Now that I think about it I really should write about more of his movies some day, especially those urban ones from the ‘70s. But for now I had this whim that I want to look at the brief, strange trend of rock ’n roll inspired animated features in the ’80s. And that started in February, 1981 with the release of Bakshi’s unique, odd epic AMERICAN POP.

How’s this for a highfalutin premise: it’s about four generations of an immigrant family and how the history of American popular music weaves through their lives. It starts in Imperial Russia in the 1890s, with intertitles like a silent film, and ends with a stadium rock concert in the ‘80s, animated in a flashy style more inspired by music videos of the time. After young Zalmie Belinski’s rabbi father is killed by the Cossacks, he moves to New York City, where he hangs out backstage at a burlesque show, becomes the back half of a horse costume, then a clown, but wants to sing. The movie follows Zalmie and his descendants through World War I and II and Vietnam, through Vaudevillians, mobsters, beatniks, hippies, punks and, uh… Bob Seger. (read the rest of this shit…)

She Never Died

Thursday, February 25th, 2021

SHE NEVER DIED (2019) is… kind of a sequel to HE NEVER DIED, the really good, dryly funny 2015 horror-action movie with Henry Rollins as an ancient being whose peaceful but depressing life is upended when an encounter with gangsters revives his habit of eating humans and absorbing their strength. From what I understand, the script by HE NEVER DIED’s Jason Krawczyk started as a continuation, but was rewritten for director Audrey Cummings (TORMENTED, DARKEN) to follow a different, similar character called Lacey, played by Olunike Adeliyi (SAW 3D, A CHRISTMAS HORROR STORY).

Like Rollins’ Jack, Lacey lives in an unnamed city (filmed in North Bay, Ontario), eats at a diner and lacks social skills. But she’s straight up homeless, barely talks and has no qualms about killing people – bad people, at least – and tearing off pieces to eat later. When we first see her she’s busting into a nefarious warehouse looking for a particular man who wears lots of rings, and settles for a guy who’s about to play Russian roulette with a dog for one of those sicko livefeeds that exist in the darkest corners of movie-world.

That’s also when veteran detective Godfrey (Peter MacNeill, CATHY’S CURSE, Droids, A HISTORY OF VIOLENCE) first spots her. He sees her leave with a bullet wound in her head and then sees her the next day, completely healed. And he’s after the same guy so when he meets her even though he realizes she’s a cannibal he decides to set her up with his unused flophouse (with refrigerator for storing fingers and ears and stuff) and give her the DEATH WISH 3 style unofficial sanction. (read the rest of this shit…)

No Retreat, No Surrender 3: Blood Brothers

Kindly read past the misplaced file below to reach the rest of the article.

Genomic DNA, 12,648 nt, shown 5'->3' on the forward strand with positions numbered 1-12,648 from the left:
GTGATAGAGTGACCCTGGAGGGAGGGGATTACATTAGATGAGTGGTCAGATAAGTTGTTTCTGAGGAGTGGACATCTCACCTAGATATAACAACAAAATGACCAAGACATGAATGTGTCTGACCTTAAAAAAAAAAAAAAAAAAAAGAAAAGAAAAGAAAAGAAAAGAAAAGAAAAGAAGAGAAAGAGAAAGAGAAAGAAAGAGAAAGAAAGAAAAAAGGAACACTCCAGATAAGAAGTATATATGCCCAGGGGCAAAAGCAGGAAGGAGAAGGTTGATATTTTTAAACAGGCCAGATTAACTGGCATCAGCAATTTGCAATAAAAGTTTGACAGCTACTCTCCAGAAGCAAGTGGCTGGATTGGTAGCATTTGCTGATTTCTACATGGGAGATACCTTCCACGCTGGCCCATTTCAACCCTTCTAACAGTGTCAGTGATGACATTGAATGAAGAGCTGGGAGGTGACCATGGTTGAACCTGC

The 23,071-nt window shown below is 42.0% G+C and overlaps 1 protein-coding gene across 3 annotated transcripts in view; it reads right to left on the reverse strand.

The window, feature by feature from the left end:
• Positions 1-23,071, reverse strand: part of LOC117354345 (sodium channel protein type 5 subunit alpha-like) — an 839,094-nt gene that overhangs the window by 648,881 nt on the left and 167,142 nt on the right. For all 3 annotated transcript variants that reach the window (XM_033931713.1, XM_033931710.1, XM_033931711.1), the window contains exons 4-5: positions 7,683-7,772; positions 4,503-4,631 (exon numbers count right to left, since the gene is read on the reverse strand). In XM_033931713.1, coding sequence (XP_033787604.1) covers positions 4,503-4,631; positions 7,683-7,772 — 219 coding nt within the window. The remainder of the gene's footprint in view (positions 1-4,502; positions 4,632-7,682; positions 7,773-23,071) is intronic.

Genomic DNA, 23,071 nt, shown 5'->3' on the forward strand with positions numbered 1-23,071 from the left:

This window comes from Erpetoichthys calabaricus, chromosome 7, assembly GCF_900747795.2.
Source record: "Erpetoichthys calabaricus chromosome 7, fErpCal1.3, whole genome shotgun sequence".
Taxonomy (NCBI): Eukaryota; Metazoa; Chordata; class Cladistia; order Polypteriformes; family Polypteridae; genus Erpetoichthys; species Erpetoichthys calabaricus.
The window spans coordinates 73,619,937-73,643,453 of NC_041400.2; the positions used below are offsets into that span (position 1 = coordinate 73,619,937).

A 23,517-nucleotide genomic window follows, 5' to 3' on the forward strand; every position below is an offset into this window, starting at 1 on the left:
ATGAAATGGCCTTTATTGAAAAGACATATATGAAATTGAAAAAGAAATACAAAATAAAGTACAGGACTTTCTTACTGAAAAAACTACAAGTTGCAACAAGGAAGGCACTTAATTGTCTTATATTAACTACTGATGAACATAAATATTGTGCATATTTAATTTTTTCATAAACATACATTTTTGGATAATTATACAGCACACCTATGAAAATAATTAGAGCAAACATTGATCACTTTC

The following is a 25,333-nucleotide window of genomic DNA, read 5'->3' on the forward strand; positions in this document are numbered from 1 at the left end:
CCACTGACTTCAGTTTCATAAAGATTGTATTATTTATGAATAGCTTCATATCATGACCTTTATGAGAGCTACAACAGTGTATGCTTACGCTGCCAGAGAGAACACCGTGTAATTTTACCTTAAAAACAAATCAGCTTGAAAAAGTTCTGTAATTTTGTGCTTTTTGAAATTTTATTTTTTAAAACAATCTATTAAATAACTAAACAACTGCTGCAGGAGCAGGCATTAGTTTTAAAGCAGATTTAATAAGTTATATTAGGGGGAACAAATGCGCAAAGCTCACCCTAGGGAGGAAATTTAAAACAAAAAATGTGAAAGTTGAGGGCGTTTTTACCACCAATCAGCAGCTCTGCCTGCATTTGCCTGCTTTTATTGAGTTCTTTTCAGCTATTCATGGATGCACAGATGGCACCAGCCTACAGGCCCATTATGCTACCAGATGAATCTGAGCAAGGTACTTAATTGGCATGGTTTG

Wednesday, February 24th, 2021

“Well, if it isn’t the Alexander boys.”

Sometimes there are movies I know I should watch, but I save them for when they’re needed. And after almost a year of this pandemic I decided it was time to break the emergency glass on NO RETREAT, NO SURRENDER 3: BLOOD BROTHERS (1990).

Like part 2 it’s written by Keith W. Strandberg (SUPERFIGHTS, BLOODMOON) and is not a direct sequel to its predecessor. It was originally intended as an unrelated movie, and I don’t even know if it counts as a thematic or spiritual sequel – at best it’s an attitudinal sequel. The tagline helpfully explains the trilogy: The first was for honour, the second for his country, this time it’s family. So this trilogy pretty much covers the full spectrum of what to do something for.

This is the only one not directed by Corey Yuen. His replacement, first timer Lucas Lowe (who followed this with THE KING OF THE KICKBOXERS and AMERICAN SHAOLIN, also written by Strandberg) was a non-martial arts guy chosen by executive producer Ng See-Yuen (a Shaw Brothers executive who’s in the Criterion Collection because he directed GAME OF DEATH II) on the theory that he would focus more on the story. But in interviews Strandberg laments that Lowe would spend too long setting up and shooting extras, run out of time and then cut a bunch of his dialogue. That may or may not explain why I didn’t understand this joke where the main characters’ dad leaves has a guy gagged and tied to a tree outside of his house. (read the rest of this shit…)

TV movie double feature: Running Delilah (1993) and Amazons (1984)

Tuesday, February 23rd, 2021

I’d been wanting to watch this 1993 movie called RUNNING DELILAH, first because it stars Kim Cattrall as a cyborg, then because I realized it was directed by Richard Franklin (ROAD GAMES, PSYCHO II, LINK), and it didn’t hurt that it co-starred THE PHANTOM himself, Billy Zane. What I didn’t figure out until shortly after I pressed play was that it was really an ABC TV pilot that was released as a TV movie when it wasn’t picked up for a series. It’s written by Ron Koslow, the screenwriter of INTO THE NIGHT, but more relevant to this he was the creator of Beauty and the Beast, the popular show with Ron Perlman and Linda Hamilton. I guess RUNNING DELILAH was one of his romance/genre crossover ideas that didn’t fly.

And I do not believe it transcends that description, but I wanted to review it for The Cultural Record, so I’ll go ahead and throw in another TV movie, AMAZONS (1984) that was included on the same DVD. (It also had SUPERDOME [1978] and THE AMY FISHER STORY [1993,the one with Drew Barrymore]) but I didn’t watch those.)